Yes, the entertainment world lost one of this generation’s greatest actors but that loss pales in comparison to the loss felt by his family. CNN is very adamant in their reporting that one of their sources claims that Hoffman was found with a needle in his arm and that heroin was found in the apartment. When you consider that he was 20+ years sober and then suffered a setback last year (resulting in rehab treatment), it is sadly not entirely surprising that he likely relapsed again … and, sadly, died. Addiction is a disease. It is a disease as surely as the development of a malignant tumor is a disease. It’s really unfortunate the way our society views drug addiction. Had Philip Seymour Hoffman survived this drug overdose, would he have been prosecuted by authorities for drug possession and use? It’s impossible to know for sure but that possibility does remain … as does the truth that people who are addicted to drugs in this country are usually seen/treated as criminals and are only viewed as victims after they die. That said, I found it very courageous that Hoffman was so open about his rehab treatment last year. The conversation about addiction in this country has to change, the way we treat those suffering from addiction has to change. It pains me to consider what Philip Seymour Hoffman’s last moments may have been like. Was he alone? Did he think he just needed one fix to get thru the night/day? Did he have anyone to reach out to in his weakest moments? My hope is that he didn’t suffer. There will be plenty of suffering to go around in the aftermath of his death but my sincerest hope is that, whatever his last moments were, Philip Seymour Hoffman is finally at peace.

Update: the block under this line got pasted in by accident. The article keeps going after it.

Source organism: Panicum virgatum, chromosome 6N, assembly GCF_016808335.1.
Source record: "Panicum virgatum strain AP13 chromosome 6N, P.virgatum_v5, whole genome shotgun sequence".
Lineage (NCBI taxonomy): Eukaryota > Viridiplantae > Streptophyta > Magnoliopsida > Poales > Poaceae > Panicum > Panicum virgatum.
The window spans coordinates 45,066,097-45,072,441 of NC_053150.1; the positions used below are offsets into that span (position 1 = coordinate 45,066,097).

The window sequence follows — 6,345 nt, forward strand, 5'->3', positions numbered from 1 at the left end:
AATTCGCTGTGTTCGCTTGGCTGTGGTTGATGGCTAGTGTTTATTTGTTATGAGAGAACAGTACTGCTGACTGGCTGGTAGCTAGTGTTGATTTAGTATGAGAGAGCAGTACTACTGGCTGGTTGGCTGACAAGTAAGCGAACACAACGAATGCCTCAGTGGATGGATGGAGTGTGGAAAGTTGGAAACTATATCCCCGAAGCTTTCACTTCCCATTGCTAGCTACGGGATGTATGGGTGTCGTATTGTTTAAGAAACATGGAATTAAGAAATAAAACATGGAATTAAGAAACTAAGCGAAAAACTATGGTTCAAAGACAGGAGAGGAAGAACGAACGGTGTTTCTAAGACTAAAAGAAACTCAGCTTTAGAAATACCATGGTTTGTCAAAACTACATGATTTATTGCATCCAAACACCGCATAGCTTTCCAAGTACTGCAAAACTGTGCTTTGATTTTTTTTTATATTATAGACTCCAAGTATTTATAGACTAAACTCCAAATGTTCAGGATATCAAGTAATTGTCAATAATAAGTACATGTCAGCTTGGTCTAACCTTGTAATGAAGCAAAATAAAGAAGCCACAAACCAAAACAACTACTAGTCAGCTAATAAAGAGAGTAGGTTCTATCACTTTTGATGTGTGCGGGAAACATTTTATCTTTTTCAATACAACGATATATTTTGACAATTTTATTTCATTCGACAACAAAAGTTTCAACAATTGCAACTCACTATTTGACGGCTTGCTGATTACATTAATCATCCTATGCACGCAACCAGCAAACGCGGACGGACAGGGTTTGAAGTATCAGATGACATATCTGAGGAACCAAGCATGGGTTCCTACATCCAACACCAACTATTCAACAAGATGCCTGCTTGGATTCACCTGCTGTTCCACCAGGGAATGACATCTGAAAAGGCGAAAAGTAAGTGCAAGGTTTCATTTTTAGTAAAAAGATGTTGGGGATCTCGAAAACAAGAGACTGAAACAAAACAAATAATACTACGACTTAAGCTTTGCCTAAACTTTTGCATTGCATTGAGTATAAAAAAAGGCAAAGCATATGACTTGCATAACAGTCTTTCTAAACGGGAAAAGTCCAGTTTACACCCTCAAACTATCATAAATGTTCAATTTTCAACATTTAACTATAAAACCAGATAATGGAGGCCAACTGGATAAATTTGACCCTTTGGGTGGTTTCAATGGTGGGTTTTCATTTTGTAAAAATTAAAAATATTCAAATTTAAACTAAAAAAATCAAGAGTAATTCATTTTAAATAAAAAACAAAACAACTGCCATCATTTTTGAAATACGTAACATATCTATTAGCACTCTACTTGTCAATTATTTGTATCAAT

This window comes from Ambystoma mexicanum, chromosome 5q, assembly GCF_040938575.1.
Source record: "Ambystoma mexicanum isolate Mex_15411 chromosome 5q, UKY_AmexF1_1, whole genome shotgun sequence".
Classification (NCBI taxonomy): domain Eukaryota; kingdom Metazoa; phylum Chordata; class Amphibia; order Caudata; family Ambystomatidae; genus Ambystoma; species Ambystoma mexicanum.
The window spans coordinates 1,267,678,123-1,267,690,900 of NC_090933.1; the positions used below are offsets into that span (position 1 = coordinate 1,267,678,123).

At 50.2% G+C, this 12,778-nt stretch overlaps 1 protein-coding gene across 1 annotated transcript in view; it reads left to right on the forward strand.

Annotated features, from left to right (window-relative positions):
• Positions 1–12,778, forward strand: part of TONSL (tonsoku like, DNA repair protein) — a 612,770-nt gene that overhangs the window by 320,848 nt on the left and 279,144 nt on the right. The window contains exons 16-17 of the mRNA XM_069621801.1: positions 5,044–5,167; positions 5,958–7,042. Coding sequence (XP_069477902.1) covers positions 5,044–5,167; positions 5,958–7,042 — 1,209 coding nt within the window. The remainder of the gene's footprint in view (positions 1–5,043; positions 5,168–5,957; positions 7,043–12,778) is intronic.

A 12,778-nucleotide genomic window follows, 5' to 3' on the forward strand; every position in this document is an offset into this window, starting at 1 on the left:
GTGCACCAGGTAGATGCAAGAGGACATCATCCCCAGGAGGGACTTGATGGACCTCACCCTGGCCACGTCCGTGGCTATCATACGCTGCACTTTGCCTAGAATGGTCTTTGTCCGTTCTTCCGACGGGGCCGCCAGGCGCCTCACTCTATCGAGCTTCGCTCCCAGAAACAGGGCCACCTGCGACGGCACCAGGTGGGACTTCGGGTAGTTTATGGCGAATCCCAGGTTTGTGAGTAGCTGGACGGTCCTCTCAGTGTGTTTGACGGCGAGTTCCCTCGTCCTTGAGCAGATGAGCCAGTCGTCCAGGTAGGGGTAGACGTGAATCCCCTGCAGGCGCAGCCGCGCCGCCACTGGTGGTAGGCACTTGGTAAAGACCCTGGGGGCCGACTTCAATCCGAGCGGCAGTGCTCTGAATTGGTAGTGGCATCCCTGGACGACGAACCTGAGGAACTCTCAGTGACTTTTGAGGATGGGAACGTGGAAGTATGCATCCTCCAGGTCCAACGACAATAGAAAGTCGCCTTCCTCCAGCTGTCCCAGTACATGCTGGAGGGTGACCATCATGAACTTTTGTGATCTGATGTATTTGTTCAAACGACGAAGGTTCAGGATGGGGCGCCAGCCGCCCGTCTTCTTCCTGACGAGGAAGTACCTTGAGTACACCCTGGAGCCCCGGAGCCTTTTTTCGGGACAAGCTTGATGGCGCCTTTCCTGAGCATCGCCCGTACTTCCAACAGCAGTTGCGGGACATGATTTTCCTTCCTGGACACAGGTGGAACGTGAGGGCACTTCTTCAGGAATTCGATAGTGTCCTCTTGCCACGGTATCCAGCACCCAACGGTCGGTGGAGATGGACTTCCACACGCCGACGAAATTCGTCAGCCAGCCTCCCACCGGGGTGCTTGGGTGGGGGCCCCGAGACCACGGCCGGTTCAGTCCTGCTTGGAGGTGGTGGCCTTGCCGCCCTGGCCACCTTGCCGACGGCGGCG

My deepest condolences goes out to Hoffman’s family and friends.

[Photo credit: Austin Hargrave; Source, Source]

  • Em

    This takes me back to the news of Cory Monteith passing away and the instant speculation of a drug overdose. However these reports with sources tragically suggest a relapse. I still think awaiting official reports of his cause of death is the appropriate measure to take.

    For one of my personal favourite actors, who showed every fibre of their being put into their roles, probably up there in the leagues of Daniel Day-Lewis, Sean Penn, Joaquin Phoenix even Leo, it’s just terrible news.

    I always try to find the positive in the passing of someone I know, or admire, and that is his marvellous career and that we were rewarded with. His presence on our screens. I thought the same with Heath Ledger, who left us even earlier in his life. Someone will say it, but I ponder who can fill his massive shoes in Mockingjay, if they haven’t completed filming his scenes.